Cave Explores Ideas of “Good” Design in Vancouver

An esoteric showroom for one, for all.

In 1969, the influential art critic and collector Clement Greenberg declared, “I deplore the tendency to over-value art.” The statement was notable given that the controversial writer had spent some three decades explicitly and emphatically defining exactly what kind of art is worthy of being considered capital A Art.

It’s been theorized that Greenberg was referring to his own tendencies to tarry in absolutes. His view of art was often devoid of pleasure, due to what were, in his eyes, art’s many pitfalls. As art historian Donald Kuspit suggests, “If his writings are any clue, much of [art] made him unhappy, for it didn’t live up to his aesthetic expectations.”

Curiosity, pleasure, appreciation–this is how to shake loose the prohibitive, outdated classifications (yeah, Greenbergian) of high and low, good and bad that persist. Vancouver’s Cave exercises this philosophy, bringing together a curated showroom of design objects and art that values character over ideology.

Opened in 2019, the by-appointment gallery space is an accumulation of design objects, furniture, art, textiles, rocks, lighting collected by Max King.



“Growing up in the mountains [in British Columbia], my mom was a potter and we had a studio in the home, there was always this creative language that existed in the house–one of craft, the idea of building with your hands,” reflects King over video call. “Then, within that framework, something that has function. Innately, I’m attracted to that.”

That allure is visible in the kinds of pieces presented at Cave. Items like Italian designer Joe Colombo’s 5 in 1 by Progetti: a cognac glass; a white wine glass; a red wine glass; a water glass; and a grappa glass that stack into a single sculpture. A sky blue 1950s production of Alvar Aalto’s 330S iconic pendant light. A 1980s painting of pop chanteuse Sade, artist unknown, from a flea market in Yokohama. Within the galley’s semi-domestic space, Cave is more of a show-and-tell experience.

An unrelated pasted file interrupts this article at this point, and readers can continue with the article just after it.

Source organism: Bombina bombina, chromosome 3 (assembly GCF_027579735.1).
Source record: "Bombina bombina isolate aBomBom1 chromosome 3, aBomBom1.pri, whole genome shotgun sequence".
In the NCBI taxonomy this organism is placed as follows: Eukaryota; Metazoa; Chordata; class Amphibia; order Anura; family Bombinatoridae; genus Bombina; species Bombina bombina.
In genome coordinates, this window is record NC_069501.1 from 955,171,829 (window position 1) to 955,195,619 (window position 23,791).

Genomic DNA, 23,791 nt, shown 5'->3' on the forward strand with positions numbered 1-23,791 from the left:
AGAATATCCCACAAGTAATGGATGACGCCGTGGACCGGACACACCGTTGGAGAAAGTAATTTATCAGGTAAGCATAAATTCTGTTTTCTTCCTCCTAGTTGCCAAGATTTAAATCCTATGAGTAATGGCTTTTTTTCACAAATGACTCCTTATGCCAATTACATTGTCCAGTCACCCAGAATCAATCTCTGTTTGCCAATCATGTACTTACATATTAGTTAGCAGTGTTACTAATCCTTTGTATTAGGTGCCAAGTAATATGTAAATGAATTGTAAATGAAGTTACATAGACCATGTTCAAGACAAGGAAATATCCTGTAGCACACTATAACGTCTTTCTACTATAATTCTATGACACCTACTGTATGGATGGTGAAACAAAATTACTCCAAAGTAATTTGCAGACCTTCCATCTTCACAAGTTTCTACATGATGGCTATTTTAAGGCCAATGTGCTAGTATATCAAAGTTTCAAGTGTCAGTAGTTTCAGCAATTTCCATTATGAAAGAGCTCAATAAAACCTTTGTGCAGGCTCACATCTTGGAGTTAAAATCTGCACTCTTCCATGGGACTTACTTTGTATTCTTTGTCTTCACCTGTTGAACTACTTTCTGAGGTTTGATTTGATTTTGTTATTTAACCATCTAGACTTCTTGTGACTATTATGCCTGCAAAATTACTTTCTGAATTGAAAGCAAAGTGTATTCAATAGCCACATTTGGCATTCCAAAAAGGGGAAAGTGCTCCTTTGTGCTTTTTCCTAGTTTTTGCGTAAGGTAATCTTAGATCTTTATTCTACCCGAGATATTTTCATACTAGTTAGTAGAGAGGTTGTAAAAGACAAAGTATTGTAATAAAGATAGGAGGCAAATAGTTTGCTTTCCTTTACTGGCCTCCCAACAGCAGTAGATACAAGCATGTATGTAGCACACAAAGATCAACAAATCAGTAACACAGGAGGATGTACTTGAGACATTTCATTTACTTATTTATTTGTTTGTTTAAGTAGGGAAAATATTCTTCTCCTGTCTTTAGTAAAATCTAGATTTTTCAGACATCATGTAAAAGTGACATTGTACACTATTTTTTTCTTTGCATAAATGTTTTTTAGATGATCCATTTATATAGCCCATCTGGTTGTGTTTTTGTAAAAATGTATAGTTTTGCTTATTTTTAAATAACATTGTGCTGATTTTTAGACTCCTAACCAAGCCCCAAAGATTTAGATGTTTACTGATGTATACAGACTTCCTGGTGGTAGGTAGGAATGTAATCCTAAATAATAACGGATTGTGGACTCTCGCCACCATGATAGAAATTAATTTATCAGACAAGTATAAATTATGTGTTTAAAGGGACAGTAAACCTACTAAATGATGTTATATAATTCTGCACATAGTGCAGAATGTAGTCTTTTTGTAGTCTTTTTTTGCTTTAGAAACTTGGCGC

Many of these pieces, on sale through Cave, are featured in King’s collaboration with Inform Interiors in the windows exhibition, Patina (on through March 31st). An extension of the gallery, the installation brings together King’s selections, new pieces from Inform, borrowed pieces from friends, and items from Inform’s Nancy Bendtsen’s personal collection.



In the window, a Japanese Kaya mosquito net, made from hemp and dyed indigo, enwraps a lovingly worn Alvar Aalto dining set. “To me, patina is the visual history of experience,” King says. “It really only works if the design is timeless enough to live long enough to receive patina–we’re really celebrating classic design.”

King is a self-taught design buff, his impressive knowledge gleaned over time at the now-shuttered Inventory magazine and through his current role at streetwear brand, Stüssy, which finds him travelling often for inspiration. This slightly left-field position grants King the advantage of an outsider perspective. “Working in retail, working in fashion, you’re always trying to build value,” says King. “Art is whatever strikes you or makes you feel good. I think that people often get obsessed with the validation that comes with a name and I really wanted to break down that hierarchy.”

Cave’s exclusive collaboration with Brooklyn’s Green River Project furthers this focus on an expanded field of art. Stiff-backed and made from reclaimed hardwood from Vancouver Island, the interventions are minimal, with nods to modern design and Shaker practicality. Its interest is the perspective of nature and the designer’s relationship to time.



“Don’t even get me started on rocks,” laughs King, reaching for a prized stone, remarkably smooth and curvaceous. “I have a close interest in Isamu Noguchi, Jean Arp, Henry Moore– biomorphic shapes.” It’s a fitting fixation as King reserves the highest praise for those who share in his belief in nature as the primary, uncredited artist. King recalls a trip he took to Henry Moore’s former home outside of London, “You can walk through his house. After he died they had left it just as he had lived,” he says. “On a display shelf there were all these bones and found rocks, and next to it a maquette from Alexander Calder.”



In 1947, Greenberg wrote his infamously scathing critique of Moore’s retrospective at the Museum of Modern Art, a lone dissenting opinion. Not abstract enough, too timid, monotonous, not from New York.

“Above Moore’s kitchen stove there was this painting, covered in oil and food, and it was a Picasso painting,” recalls King. “Get rid of the monetary value. No monetary value, what do you like? What do you want to live with?”